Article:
FAS Task Force on Visual Culture and Signage

September 29, 2020

Dear members of the FAS community,
As one of several steps the Faculty of Arts and Sciences (FAS) is taking to advance racial justice in our community, I am writing to launch the work of the FAS Task Force on Visual Culture and Signage. This Task Force will take up the important conversation of how we foster a more inclusive visual culture across the FAS, connecting our past with the promise of our future. Our campus has been home to generations of faculty and students who are part of a long history of pathbreaking accomplishment, advancing fields of knowledge and leading change in the world around them. But that rich history is also beset by chapters of exclusion and discrimination that are in deep tension with the vibrant, diverse campus community we celebrate today and the truly inclusive scholarly community we aspire to be. How and where we memorialize individuals, events, and moments in our institutional history through imagery and symbols should reflect our core institutional commitments to truth, knowledge, and critical thinking. At the same time, they should authentically represent the possibility inherent in our present moment and encourage the sense of welcome and belonging each of us needs to feel seen, heard, and be able to thrive. To continue the work of building an FAS characterized by inclusive excellence, I am eager to bring the expertise and insights of our faculty, staff, and students to bear on this challenge.
With these obligations and opportunities in mind, and responding to the call of the Presidential Task Force on Inclusion and Belonging, I have charged the Task Force to conduct in-depth research to develop a set of principles and informed guidelines for how to evolve the visual culture and imagery across the FAS. In addition to articulating an overarching philosophical framework for our visual culture, I have also asked them to conduct a comprehensive survey of the current FAS visual landscape and identify opportunities and make recommendations for immediate intervention, as well as provide a detailed description of best practices and resources available to all FAS units wanting to advance the visual culture in their local spaces. It is my sincere hope that this work will provide a stronger foundation for existing local efforts, as well as catalyze new, more systemic change across the FAS.
I am deeply grateful to Dean of Arts and Humanities, Robin Kelsey, who has agreed to lead this work. An award-winning scholar of visual arts in his own right, Dean Kelsey has been a fierce advocate for bringing the visual arts into purposeful dialogue with the Harvard community. Through his leadership on the Harvard University Committee on the Arts (HUCA), he has championed sustained engagement with the arts as a powerful means to transform our perceptions of ourselves and our institution, and to encourage, enable, and prompt us to contend with our complicated histories. I am grateful for the benefit of his insight and leadership of this effort, as well as for the willingness of the members who have agreed to serve:

  • Shelby Acteson, Associate Director of University Disability Resources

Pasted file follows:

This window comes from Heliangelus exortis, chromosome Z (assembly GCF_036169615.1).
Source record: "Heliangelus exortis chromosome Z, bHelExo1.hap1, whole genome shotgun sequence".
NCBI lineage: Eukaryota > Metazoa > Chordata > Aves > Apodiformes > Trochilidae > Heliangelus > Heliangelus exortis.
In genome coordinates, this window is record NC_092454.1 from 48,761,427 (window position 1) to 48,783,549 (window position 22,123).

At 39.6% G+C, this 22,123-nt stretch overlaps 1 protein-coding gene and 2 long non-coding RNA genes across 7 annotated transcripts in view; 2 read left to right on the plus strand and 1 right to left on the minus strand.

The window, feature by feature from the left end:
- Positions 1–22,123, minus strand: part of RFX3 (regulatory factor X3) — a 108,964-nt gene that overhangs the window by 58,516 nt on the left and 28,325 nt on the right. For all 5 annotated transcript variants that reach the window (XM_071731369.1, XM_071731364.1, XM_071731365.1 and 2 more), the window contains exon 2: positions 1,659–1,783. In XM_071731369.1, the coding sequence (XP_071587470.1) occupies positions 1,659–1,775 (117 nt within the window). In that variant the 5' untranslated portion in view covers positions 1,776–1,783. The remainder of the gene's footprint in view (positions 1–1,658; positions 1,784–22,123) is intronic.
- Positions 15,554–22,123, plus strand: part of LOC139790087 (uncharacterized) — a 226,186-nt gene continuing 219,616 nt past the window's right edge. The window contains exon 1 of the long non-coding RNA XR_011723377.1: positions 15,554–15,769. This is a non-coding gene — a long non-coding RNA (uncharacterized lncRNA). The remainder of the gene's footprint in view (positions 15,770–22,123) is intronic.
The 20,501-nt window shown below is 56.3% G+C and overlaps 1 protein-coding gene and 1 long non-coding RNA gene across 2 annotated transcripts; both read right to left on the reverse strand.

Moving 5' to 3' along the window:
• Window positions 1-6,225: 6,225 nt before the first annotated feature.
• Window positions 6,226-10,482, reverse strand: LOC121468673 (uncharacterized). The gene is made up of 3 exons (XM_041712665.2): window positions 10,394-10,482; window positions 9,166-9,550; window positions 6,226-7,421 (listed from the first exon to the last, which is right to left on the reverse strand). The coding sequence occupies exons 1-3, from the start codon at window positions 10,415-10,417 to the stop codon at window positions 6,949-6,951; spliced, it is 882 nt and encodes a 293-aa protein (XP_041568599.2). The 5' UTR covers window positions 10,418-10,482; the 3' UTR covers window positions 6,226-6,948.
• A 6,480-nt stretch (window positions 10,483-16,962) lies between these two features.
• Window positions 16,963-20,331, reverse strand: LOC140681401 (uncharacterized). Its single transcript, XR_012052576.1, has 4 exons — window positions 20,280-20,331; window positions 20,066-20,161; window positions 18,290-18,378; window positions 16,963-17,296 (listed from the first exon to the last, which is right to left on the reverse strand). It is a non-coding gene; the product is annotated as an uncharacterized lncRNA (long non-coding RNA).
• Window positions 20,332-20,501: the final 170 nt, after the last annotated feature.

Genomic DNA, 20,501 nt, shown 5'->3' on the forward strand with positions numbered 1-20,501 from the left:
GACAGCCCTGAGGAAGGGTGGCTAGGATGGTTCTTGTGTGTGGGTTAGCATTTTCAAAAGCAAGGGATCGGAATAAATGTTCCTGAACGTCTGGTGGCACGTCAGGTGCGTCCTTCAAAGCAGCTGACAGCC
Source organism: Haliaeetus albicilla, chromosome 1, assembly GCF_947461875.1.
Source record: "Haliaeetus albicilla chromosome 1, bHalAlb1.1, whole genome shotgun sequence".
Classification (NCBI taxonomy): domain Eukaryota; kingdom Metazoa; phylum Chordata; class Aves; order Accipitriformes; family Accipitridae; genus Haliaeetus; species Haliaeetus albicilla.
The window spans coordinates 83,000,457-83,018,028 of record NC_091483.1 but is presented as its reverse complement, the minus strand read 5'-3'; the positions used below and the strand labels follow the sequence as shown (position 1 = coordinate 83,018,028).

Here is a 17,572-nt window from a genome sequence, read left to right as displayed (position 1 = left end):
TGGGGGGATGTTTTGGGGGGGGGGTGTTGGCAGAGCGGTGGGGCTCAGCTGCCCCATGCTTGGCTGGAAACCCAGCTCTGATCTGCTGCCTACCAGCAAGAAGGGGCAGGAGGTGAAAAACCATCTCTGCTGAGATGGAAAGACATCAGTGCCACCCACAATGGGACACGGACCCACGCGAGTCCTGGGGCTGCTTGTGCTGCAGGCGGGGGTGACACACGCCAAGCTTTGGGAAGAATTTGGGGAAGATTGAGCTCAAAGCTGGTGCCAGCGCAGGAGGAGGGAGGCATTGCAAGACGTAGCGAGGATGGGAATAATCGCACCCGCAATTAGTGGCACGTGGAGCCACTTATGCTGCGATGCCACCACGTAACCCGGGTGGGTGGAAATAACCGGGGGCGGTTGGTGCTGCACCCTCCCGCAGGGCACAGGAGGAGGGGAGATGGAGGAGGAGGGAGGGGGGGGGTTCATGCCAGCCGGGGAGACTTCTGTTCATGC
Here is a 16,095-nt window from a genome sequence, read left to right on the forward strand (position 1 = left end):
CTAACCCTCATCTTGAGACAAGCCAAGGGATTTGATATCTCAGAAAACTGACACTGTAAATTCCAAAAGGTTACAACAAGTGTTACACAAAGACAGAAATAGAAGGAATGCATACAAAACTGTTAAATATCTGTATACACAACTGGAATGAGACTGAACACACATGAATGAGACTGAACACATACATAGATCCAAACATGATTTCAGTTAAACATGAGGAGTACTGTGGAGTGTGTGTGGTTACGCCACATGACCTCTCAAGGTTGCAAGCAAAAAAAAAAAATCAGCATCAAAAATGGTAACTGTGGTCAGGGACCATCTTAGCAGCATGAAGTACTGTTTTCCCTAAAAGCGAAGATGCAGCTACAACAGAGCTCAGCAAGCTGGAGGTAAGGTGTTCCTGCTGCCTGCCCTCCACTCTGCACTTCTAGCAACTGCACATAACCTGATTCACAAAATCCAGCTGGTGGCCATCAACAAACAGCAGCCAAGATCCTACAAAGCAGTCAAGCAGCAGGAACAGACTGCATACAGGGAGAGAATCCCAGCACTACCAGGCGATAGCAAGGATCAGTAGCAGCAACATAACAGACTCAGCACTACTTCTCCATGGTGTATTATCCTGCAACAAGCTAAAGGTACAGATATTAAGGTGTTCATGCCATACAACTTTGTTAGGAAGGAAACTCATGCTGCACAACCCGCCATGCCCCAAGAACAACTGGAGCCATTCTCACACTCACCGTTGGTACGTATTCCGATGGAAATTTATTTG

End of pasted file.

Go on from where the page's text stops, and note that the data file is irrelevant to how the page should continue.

• Jennifer Allen, Director of Collections Management, Harvard Art Museums 
  • Lowell Brower, Lecturer on Folklore and Mythology 
  • Dan Byers, John R. and Barbara Robinson Family Director of the Carpenter Center for Visual Arts
  • Teju Cole, Gore Vidal Professor of the Practice of Creative Writing
  • Philip Deloria, Leverett Saltonstall Professor of History
  • Sarah Duncan, Manager of IT Operations, Institute for Quantitative Social Science
  • Maryellen Fitzgibbon, Senior Planner, Office of Physical Resources and Planning
  • Adriana Gallegos, Manager of Administrative Operations, Harvard Library
  • Shigehisa Kuriyama, Reischauer Institute Professor of Cultural History
  • James Mathew, President, Undergraduate Council
  • Michael McGarrah, Vice President, GSAS Student Council
  • Ian Miller, Professor of History and Faculty Dean of Cabot House
  • Venkatesh Murthy, Raymond Leo Erikson Life Sciences Professor of Molecular and Cellular Biology
  • Sandra Naddaff, Senior Lecturer on Literature and Comparative Literature; Dean of Harvard Summer School
  • Sheree Ohen, FAS Associate Dean of Diversity, Inclusion and Belonging
  • Jane Pickering, William and Muriel Seabury Howells Director of Harvard’s Peabody Museum of Archaeology and Ethnology
  • Veronica Santana, Assistant Director of Diversity, Inclusion, and Belonging, Harvard John A. Paulson School of Engineering and Applied Sciences
  • Sheila Thimba, Dean for Administration and Finance, Harvard College 
  • Alexis Turner, President, GSAS Student Council
  • Ifeoma E. White-Thorpe, Vice President, Undergraduate Council
The work ahead belongs not only to this Task Force, but is a common project that belongs to us all. Over the coming months, the Task Force will engage in active outreach across the FAS. I hope you will lend them your time and insights. If you have thoughts or ideas to share about how the FAS can advance a more inclusive visual culture, you may also write to the Task Force at fasvisualculture@fas.harvard.edu. Their work will greatly benefit from the thoughtful input of members of the FAS community.
I look forward to learning from the Task Force as they delve into the issues presented in their charge, and even more to the vibrant and inclusive future of the FAS this work will help bring about. 
Claudine Gay
Edgerley Family Dean of the Faculty of Arts and Sciences